Clinical Cases in Chronic Lymphocytic Leukemia - Episode 18

Case 4: Treatment of Relapsed CLL

January 28, 2020


Anthony Mato, MD, MSCE:Well, this patient is progressing on ibrutinib, and now we are really going to delve into the question of sequencing. I’m curious, what would be the standard of care for a patient under these circumstances, assuming that there is no evidence of transformation?

Sameer A. Parikh, MBBS:If we truly think that this is CLL [chronic lymphocytic leukemia] progression and that there is no evidence of transformation, the only prospective data—as we have talked about in 1 of the previous cases—are the data to suggest that venetoclax would be the treatment of choice in a situation like this. That was a single-arm phase II study, with venetoclax as the only agent used. Although the complete response rate was about 9%, the patients who got on that study had a median PFS [progression-free survival] of over 12 to 18 months.

Anthony Mato, MD, MSCE:I think it was about 24 months.

Sameer A. Parikh, MBBS:Twenty-four months, which I think is reasonable. I think this just tells us that if patients are progressing on ibrutinib, even the best treatment that we have now with venetoclax, you should be thinking about what is next. Particularly in our younger patients, because the expected benefit from venetoclax-based therapy is not going to be in the order of many, many years.

Anthony Mato, MD, MSCE:What about combinations, then? Venetoclax plus rituximab, for example. Experience there in that patient population? How do you decide then as a monotherapy or continuous, or do you give in combination?

Sameer A. Parikh, MBBS:That brings us to the discussion point for the MURANO study, which is the combination of venetoclax and rituximab compared with bendamustine and rituximab. This was a randomized phase III study that was done to compare the treatment options for these 2 groups of patients. This was in the relapsed setting, and it showed at the 4-year progression-free survival mark that the combination of venetoclax and rituximab did exceedingly well compared with bendamustine and rituximab.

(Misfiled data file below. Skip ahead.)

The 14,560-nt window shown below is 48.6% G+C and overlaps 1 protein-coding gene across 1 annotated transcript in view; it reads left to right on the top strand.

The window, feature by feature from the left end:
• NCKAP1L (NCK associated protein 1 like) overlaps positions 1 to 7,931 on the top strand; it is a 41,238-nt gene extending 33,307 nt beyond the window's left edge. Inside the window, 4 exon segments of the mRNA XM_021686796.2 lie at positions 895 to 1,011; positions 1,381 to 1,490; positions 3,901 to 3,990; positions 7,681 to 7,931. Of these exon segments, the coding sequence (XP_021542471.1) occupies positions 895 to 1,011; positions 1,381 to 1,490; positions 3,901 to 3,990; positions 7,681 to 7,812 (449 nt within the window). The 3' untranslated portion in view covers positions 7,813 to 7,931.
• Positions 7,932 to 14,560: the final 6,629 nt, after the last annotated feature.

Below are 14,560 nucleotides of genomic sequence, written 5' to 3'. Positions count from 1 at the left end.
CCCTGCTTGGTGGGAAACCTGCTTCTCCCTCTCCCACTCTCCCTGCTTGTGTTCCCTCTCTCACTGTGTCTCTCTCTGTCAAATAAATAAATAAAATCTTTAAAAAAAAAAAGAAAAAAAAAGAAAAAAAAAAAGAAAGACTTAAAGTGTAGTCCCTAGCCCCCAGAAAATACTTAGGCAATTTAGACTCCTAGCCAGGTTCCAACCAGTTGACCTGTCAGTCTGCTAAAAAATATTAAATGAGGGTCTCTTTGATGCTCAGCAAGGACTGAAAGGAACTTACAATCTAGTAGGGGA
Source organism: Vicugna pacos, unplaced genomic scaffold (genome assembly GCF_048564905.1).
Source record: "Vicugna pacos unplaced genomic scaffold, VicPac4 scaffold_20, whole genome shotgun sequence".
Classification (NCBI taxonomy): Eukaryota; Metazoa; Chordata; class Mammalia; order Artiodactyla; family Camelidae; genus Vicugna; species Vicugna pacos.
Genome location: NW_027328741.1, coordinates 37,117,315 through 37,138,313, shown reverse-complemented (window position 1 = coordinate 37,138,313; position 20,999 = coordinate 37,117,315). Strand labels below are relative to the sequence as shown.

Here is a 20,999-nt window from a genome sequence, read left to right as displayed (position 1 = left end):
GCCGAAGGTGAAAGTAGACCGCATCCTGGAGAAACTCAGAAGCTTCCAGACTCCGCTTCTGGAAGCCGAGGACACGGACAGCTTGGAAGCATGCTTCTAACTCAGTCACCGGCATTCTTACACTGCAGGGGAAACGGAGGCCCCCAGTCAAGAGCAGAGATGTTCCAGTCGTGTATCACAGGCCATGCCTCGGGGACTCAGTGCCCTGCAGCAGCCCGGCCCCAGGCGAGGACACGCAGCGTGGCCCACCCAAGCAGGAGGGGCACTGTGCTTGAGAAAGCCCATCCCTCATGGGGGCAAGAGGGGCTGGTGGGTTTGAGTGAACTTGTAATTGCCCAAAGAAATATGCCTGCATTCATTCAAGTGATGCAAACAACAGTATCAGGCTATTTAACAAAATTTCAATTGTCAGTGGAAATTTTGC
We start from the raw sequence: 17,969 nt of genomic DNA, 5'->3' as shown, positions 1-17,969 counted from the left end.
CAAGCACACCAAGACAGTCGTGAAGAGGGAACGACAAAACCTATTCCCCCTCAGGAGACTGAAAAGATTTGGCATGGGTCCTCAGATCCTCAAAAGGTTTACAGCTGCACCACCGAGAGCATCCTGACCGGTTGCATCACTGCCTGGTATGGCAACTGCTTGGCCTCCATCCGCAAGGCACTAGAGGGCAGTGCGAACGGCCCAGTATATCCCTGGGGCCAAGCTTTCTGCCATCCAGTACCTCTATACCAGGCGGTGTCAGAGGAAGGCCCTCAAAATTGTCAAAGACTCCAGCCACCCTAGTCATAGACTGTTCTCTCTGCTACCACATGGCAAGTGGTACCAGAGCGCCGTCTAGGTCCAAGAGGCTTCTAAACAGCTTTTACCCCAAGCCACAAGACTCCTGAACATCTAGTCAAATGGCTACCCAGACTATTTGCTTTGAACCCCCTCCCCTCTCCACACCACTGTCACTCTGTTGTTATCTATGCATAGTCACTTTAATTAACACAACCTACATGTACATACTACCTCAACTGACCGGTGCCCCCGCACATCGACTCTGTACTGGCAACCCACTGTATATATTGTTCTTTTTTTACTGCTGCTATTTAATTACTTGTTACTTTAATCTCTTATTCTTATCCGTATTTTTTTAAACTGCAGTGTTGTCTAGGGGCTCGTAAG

It’s important to note that no patients who had had ibrutinib prior to getting on this trial were allowed. Patients who were progressing on ibrutinib-based therapy were not eligible to participate in this study. This is truly a patient population that has had progression on chemoimmunotherapy and went on the MURANO study. And the combination of venetoclax and rituximab was far superior to bendamustine and rituximab. After a median follow-up of 22 months, the 24-month progression-free survival was 75% in patients who receive venetoclax and rituximab. There was also a demonstrated overall survival benefit.

Anthony Mato, MD, MSCE:It’s interesting, though, that that patient population specifically really was completely BTK [Bruton tyrosine kinase] inhibitor naїve. We have to keep that in mind when trying to extrapolate those data to this particular patient with resistance of disease. Another topic that’s a little off our agenda for discussion would be other emerging agents to aid in this sequence. Thoughts on data from ASH [the American Society of Hematology 2019 Annual Meeting & Exposition]: We’re starting to delve into this area in which we have noncovalent BTK inhibitors that could potentially address this question. Should this patient have had aCys-481mutation, for example? Want to summarize what information we saw at the ASH meeting? I think that is not relevant to today, but it might be a few years into the future.